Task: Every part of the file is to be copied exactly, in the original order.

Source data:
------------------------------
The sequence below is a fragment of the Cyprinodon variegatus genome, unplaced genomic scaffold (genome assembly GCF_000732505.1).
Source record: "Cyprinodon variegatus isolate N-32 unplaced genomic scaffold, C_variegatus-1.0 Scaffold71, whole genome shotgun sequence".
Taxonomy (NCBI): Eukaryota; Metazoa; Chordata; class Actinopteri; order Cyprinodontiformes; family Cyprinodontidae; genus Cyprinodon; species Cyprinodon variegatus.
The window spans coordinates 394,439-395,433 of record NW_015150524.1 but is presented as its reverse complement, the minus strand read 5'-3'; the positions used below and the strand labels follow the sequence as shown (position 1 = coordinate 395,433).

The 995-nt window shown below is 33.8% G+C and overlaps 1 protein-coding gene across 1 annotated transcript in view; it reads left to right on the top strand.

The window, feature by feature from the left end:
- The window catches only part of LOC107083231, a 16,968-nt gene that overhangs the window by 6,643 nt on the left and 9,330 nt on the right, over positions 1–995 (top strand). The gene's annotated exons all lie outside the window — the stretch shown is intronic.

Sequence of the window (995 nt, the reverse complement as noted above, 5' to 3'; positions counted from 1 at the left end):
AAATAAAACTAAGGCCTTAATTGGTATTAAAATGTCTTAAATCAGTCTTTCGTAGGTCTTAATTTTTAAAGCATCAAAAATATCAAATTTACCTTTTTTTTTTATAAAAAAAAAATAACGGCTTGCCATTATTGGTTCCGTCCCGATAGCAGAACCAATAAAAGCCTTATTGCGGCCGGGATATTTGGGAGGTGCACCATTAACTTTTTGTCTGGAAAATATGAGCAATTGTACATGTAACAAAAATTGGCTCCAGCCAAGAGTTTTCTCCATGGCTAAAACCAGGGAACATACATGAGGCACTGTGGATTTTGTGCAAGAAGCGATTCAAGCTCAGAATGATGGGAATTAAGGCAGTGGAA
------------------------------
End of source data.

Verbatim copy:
The sequence below is a fragment of the Cyprinodon variegatus genome, unplaced genomic scaffold (genome assembly GCF_000732505.1).
Source record: "Cyprinodon variegatus isolate N-32 unplaced genomic scaffold, C_variegatus-1.0 Scaffold71, whole genome shotgun sequence".
Taxonomy (NCBI): Eukaryota; Metazoa; Chordata; class Actinopteri; order Cyprinodontiformes; family Cyprinodontidae; genus Cyprinodon; species Cyprinodon variegatus.
The window spans coordinates 394,439-395,433 of record NW_015150524.1 but is presented as its reverse complement, the minus strand read 5'-3'; the positions used below and the strand labels follow the sequence as shown (position 1 = coordinate 395,433).

The 995-nt window shown below is 33.8% G+C and overlaps 1 protein-coding gene across 1 annotated transcript in view; it reads left to right on the top strand.

The window, feature by feature from the left end:
- The window catches only part of LOC107083231, a 16,968-nt gene that overhangs the window by 6,643 nt on the left and 9,330 nt on the right, over positions 1–995 (top strand). The gene's annotated exons all lie outside the window — the stretch shown is intronic.

Sequence of the window (995 nt, the reverse complement as noted above, 5' to 3'; positions counted from 1 at the left end):
AAATAAAACTAAGGCCTTAATTGGTATTAAAATGTCTTAAATCAGTCTTTCGTAGGTCTTAATTTTTAAAGCATCAAAAATATCAAATTTACCTTTTTTTTTTATAAAAAAAAAATAACGGCTTGCCATTATTGGTTCCGTCCCGATAGCAGAACCAATAAAAGCCTTATTGCGGCCGGGATATTTGGGAGGTGCACCATTAACTTTTTGTCTGGAAAATATGAGCAATTGTACATGTAACAAAAATTGGCTCCAGCCAAGAGTTTTCTCCATGGCTAAAACCAGGGAACATACATGAGGCACTGTGGATTTTGTGCAAGAAGCGATTCAAGCTCAGAATGATGGGAATTAAGGCAGTGGAA